He is wiser than I. While he speaks, I have partially raised myself to climb forward to the point of view. Balls are striking close by me. I have become a mark to sharpshooters in the trees, and lie down again to be safe. The color-guard are under orders not to fire, except when the colors are especially threatened. My piece is loaded and capped; but I can only be shot at, without returning the discharge. Down into our little nook now come tumbling a crowd of disorganized, panting men. They are part of a New-York regiment, who, on the crest just over us, have been meeting with very severe loss. They say their dead and dying are heaped up there. We believe it; for we can hear them, they are so near: indeed, some of those who come stumbling down are wounded; some have their gunstocks broken by shot, and the barrels bent, while they are unharmed. They are frightened and exhausted, and stop to recover themselves; but presently their officers come up, and order them forward again. From time to time, afterwards, wounded men crawl back from their position a few yards in front of where we are, — one shot through the ankles, who, however, can crawl on his hands and knees; one in the hand; one with his blouse all torn about his breast, where a ball has struck him, yet he can creep away. Looking up toward the top of our little ravine, I had seen Company D climbing forward; the well-known heads and faces coming into sight for the moment as they climbed over an obstruction, then going down again into the bushes, — Wivers active as a squirrel; McGill with his old black hat pulled down about his ears, as if it were a snowstorm he was out in. They disappear; but soon I see the head of Bivins making rapid way backward.

“What is the matter, Bivins?”

“Sergt. Rogers is shot.”


“No: through the thigh, well up; but, we think, not fatally. I am going for a stretcher.”

“Look out for yourself meantime!” I shout to him; thinking of his bright young wife and little boy, who would come to sad grief enough, if that honest head, appearing and disappearing among the tangled thickets, should be brought low by a rebel marksman.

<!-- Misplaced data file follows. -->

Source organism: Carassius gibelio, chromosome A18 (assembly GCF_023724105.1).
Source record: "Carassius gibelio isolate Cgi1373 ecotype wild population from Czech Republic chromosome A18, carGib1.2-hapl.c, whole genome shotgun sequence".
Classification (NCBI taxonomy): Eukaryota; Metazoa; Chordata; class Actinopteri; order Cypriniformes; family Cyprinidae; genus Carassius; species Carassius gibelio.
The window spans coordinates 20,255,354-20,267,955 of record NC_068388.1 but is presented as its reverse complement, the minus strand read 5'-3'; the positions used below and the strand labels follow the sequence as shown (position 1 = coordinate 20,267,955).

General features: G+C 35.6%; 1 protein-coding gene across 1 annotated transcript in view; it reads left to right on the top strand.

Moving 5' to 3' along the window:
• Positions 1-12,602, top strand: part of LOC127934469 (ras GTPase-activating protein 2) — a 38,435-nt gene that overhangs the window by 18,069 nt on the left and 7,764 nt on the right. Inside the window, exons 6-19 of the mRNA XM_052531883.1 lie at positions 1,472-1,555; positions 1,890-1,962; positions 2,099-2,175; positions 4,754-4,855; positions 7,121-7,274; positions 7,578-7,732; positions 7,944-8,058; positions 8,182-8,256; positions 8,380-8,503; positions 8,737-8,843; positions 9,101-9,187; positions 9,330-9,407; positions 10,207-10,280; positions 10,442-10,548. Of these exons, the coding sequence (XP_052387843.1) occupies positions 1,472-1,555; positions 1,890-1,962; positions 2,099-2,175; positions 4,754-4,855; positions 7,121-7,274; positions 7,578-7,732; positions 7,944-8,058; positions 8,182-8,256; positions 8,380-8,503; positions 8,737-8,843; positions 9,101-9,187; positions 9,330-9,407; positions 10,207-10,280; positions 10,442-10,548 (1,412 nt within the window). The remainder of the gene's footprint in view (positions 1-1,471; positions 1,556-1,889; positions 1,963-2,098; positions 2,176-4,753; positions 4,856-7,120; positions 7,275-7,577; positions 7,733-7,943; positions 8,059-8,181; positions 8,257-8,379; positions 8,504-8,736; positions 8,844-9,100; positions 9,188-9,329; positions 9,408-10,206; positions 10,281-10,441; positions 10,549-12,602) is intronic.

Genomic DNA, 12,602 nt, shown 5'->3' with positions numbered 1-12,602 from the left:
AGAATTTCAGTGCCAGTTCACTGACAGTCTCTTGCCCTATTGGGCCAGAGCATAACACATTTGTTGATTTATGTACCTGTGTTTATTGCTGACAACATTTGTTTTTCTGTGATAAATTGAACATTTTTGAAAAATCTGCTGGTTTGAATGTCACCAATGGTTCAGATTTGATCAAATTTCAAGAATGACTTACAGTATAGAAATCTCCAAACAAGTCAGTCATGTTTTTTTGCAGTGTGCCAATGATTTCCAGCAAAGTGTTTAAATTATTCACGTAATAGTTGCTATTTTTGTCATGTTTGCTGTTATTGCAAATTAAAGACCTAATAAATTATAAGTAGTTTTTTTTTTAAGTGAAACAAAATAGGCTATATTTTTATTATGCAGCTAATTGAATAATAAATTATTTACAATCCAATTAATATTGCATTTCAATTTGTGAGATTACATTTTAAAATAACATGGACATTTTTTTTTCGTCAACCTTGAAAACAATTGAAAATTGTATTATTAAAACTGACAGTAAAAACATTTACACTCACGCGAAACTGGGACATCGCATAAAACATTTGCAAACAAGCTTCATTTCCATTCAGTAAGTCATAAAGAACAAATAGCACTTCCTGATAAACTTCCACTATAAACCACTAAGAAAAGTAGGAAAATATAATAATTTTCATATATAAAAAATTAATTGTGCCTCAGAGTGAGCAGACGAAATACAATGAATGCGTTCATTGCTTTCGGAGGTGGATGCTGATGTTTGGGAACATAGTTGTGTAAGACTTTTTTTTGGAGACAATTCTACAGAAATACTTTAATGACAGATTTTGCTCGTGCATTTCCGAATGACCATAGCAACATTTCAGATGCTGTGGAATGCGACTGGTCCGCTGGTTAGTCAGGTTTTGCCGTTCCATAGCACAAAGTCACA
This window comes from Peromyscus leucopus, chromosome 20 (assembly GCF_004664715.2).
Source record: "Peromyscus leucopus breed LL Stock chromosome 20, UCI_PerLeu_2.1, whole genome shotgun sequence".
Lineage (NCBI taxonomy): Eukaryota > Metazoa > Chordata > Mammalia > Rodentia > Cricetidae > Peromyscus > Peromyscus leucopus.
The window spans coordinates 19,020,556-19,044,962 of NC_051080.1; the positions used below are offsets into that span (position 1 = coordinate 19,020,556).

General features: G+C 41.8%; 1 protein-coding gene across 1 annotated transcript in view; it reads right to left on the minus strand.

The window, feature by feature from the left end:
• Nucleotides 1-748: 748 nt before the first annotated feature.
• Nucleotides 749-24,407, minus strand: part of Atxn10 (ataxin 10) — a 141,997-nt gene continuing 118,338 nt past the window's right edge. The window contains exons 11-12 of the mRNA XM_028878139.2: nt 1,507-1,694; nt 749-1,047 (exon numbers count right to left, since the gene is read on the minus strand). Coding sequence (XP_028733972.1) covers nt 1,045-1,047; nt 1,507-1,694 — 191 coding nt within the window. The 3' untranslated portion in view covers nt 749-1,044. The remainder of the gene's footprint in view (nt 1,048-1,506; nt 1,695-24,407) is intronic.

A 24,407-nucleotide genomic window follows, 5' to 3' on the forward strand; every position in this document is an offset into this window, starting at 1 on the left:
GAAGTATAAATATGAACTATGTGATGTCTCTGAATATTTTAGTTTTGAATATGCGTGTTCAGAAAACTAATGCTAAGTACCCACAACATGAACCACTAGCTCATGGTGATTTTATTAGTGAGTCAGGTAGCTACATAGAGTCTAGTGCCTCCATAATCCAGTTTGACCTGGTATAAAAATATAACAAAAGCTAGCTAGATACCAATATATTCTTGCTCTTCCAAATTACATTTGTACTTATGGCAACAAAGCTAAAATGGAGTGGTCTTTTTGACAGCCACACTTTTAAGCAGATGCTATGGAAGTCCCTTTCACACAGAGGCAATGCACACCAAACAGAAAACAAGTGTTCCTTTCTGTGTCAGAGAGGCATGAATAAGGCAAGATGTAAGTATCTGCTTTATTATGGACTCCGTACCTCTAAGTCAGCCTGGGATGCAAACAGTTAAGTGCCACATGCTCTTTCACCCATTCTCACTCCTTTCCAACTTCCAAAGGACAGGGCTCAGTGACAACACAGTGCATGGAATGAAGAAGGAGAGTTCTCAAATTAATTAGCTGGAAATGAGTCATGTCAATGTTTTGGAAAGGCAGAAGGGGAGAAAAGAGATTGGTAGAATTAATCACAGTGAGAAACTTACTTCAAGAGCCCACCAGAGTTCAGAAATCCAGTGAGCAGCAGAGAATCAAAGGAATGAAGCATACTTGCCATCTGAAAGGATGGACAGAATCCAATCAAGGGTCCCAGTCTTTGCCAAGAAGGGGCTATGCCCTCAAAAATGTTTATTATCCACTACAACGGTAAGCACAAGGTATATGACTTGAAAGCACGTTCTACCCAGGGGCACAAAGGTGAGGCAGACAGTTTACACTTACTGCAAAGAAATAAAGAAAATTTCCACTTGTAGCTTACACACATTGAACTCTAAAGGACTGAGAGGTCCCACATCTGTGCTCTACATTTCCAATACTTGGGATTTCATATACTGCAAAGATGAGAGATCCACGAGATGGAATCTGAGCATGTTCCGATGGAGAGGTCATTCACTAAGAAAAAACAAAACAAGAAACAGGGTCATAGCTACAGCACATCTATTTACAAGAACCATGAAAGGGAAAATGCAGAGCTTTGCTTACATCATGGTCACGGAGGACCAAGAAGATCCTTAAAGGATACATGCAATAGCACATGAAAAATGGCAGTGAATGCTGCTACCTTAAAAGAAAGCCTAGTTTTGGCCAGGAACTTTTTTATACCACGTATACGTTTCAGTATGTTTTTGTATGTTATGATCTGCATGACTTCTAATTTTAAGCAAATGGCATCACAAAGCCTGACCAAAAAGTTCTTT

It is now noon and after. The sun is intolerably hot, and we have no sufficient shade. That, however, is nothing for us who are unhurt; but we hear of poor wounded men lying without shelter, among them Gen. Paine, whom the ambulance-men cannot yet reach on account of the enemy’s fire. We begin to know that the attack has failed. Toward the end of the afternoon, at considerable risk, I make my way to Company D. They are on the brow of an eminence, on a flat plateau, just even with the rebel gun-barrels, almost without shelter; all lying flat on their backs and stomachs, the flying balls keeping up a constant drone and hum just above them. Rogers ventured to stand up, and was shot almost at once. The men told how they had looked over the hill-brow, and seen the charge, — the fruitless dash at the impenetrable obstacles,— the volley from the breastworks, the fall of scores. We know nothing certainly. There are rumors, thick as the rifle-balls, of this general killed, that regiment destroyed, and successful attempts elsewhere. The sun goes down on this day of blood. We have lost several killed, and several more wounded, and have done all we were called upon to do. The colonel tells us we have been cool, prudent, and brave. We have not been as much exposed as some other regiments, and our loss has not been large. The fire, however, seemed very hot, and close at hand; and the wonder to us all is, that no more fell. Darkness settles down; shots are received and returned, but only at random now; and, ever and anon, from the batteries goes tearing through the air a monstrous shell, with a roar like a rushing railroad-train, then an explosion putting every thing for the moment in light.